There is never a shortage of activities here, either. Spring and Summer are the perfect time for whale watching tours offered by Puget Sound Express. If you happen to arrive on a day when the Port Townsend Farmers Market is open, you will be in for a treat. The scent of locally grown herbs, fresh spring flowers, home baked goods, and sounds of live music fill the air. 

So grab a cup of coffee to go, stop by Water Front Pizza for a slice and explore the city for a bit. And if you see a man wearing a top hat and using a 6-foot tall walking stick with a skull on top, stop and ask him to tell you a story. Grymm Dupp, the local haunted historian, just loves talking about the Twisted History of his chosen home.

Swan Hotel Penthouse
We recommend the night in Port Townsend to be able to take advantage of all this city has to offer. Considering the many choices for lodging, you can find just the right place to rest your head, but we do have a couple of suggestions for you that you are sure to love.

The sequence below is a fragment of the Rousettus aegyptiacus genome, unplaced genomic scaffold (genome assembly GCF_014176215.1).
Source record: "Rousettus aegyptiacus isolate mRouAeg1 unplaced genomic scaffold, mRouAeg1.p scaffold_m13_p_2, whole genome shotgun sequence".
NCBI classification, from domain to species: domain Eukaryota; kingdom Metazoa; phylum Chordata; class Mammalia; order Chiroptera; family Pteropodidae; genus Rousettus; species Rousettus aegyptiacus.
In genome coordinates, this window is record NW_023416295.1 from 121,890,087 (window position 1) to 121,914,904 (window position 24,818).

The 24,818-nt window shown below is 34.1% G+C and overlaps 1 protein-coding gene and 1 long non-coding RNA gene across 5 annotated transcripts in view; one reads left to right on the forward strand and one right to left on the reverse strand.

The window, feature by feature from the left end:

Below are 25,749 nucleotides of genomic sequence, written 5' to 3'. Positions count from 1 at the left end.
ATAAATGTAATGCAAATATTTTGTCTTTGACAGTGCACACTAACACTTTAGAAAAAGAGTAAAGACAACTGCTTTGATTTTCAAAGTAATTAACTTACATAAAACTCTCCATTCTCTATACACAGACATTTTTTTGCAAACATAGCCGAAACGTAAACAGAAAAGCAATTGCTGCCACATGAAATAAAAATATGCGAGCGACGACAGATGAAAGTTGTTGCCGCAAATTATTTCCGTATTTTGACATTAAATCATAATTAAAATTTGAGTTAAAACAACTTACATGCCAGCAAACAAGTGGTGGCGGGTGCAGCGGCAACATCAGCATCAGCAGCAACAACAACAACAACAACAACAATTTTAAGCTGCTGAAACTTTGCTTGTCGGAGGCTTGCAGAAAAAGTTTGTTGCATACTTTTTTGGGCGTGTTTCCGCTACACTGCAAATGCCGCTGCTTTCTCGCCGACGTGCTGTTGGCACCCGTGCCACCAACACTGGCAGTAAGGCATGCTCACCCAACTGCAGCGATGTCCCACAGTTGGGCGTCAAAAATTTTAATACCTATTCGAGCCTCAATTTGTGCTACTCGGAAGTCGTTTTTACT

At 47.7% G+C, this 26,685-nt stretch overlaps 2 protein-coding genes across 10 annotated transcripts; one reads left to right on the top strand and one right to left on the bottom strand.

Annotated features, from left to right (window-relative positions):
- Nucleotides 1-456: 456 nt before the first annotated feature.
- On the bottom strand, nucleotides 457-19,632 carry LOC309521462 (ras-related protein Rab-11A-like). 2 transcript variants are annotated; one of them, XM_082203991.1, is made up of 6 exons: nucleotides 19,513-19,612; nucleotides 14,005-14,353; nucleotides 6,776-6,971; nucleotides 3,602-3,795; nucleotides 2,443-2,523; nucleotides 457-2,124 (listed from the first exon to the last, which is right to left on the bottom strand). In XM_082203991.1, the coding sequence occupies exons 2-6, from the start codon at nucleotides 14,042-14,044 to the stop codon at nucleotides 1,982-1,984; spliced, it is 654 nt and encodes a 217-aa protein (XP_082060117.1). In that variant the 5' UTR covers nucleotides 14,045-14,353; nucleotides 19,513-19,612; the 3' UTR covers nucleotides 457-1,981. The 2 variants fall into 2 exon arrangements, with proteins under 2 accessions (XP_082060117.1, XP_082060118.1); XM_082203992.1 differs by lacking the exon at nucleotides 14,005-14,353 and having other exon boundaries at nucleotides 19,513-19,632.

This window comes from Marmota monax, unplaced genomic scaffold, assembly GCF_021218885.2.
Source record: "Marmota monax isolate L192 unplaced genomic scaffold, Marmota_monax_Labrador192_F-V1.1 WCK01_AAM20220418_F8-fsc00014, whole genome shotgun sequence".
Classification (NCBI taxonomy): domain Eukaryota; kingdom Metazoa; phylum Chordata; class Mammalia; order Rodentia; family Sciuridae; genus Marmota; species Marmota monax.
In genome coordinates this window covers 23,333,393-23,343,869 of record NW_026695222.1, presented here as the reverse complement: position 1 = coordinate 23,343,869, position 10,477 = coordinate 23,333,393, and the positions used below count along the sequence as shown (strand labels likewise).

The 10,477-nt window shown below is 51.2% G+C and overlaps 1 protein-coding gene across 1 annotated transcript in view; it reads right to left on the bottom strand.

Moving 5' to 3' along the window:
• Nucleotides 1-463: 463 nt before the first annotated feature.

The Swan Hotel, located at the end of downtown's Water Street is a real treat. When making your reservations, ask for rooms A7 or A8 for they afford breathtaking water views. For a few more dollars the spacious Penthouse Suite is perfect for those that want to pamper themselves. 

The Bishop Victorian Hotel is Port Townsend's number one rated hotel for a reason. Beautifully restored, this 1891 3-story brick building will allow you to experience the past and the present at the same time. Spacious, clean, and dog-friendly, they serve a continental breakfast delivered in a basket to your room every morning. Check out is 11 am at both hotels, but tomorrow there are several miles to travel, so consider checking out around 8 or 9 am, grab breakfast and hit the road.

4. Railroad Bridge Park